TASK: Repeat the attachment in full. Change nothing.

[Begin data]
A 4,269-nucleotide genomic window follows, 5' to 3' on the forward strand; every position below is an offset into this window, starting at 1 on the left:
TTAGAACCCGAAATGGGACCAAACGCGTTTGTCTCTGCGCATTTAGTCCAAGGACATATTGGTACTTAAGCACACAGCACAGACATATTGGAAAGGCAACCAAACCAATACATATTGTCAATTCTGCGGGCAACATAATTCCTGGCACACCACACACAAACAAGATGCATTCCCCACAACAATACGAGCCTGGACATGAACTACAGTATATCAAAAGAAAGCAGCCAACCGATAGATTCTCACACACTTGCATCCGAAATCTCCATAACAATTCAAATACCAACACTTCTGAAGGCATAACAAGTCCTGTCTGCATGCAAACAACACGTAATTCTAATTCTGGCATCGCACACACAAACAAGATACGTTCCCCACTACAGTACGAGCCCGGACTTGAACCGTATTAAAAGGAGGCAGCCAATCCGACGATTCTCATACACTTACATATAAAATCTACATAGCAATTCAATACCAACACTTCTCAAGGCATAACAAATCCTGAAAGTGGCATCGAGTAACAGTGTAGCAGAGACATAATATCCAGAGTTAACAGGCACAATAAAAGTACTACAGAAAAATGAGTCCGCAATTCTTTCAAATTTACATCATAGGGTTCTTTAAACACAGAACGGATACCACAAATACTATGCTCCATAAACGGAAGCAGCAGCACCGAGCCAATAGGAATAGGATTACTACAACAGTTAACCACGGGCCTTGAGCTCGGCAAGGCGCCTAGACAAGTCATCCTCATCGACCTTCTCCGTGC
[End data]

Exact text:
A 4,269-nucleotide genomic window follows, 5' to 3' on the forward strand; every position below is an offset into this window, starting at 1 on the left:
TTAGAACCCGAAATGGGACCAAACGCGTTTGTCTCTGCGCATTTAGTCCAAGGACATATTGGTACTTAAGCACACAGCACAGACATATTGGAAAGGCAACCAAACCAATACATATTGTCAATTCTGCGGGCAACATAATTCCTGGCACACCACACACAAACAAGATGCATTCCCCACAACAATACGAGCCTGGACATGAACTACAGTATATCAAAAGAAAGCAGCCAACCGATAGATTCTCACACACTTGCATCCGAAATCTCCATAACAATTCAAATACCAACACTTCTGAAGGCATAACAAGTCCTGTCTGCATGCAAACAACACGTAATTCTAATTCTGGCATCGCACACACAAACAAGATACGTTCCCCACTACAGTACGAGCCCGGACTTGAACCGTATTAAAAGGAGGCAGCCAATCCGACGATTCTCATACACTTACATATAAAATCTACATAGCAATTCAATACCAACACTTCTCAAGGCATAACAAATCCTGAAAGTGGCATCGAGTAACAGTGTAGCAGAGACATAATATCCAGAGTTAACAGGCACAATAAAAGTACTACAGAAAAATGAGTCCGCAATTCTTTCAAATTTACATCATAGGGTTCTTTAAACACAGAACGGATACCACAAATACTATGCTCCATAAACGGAAGCAGCAGCACCGAGCCAATAGGAATAGGATTACTACAACAGTTAACCACGGGCCTTGAGCTCGGCAAGGCGCCTAGACAAGTCATCCTCATCGACCTTCTCCGTGC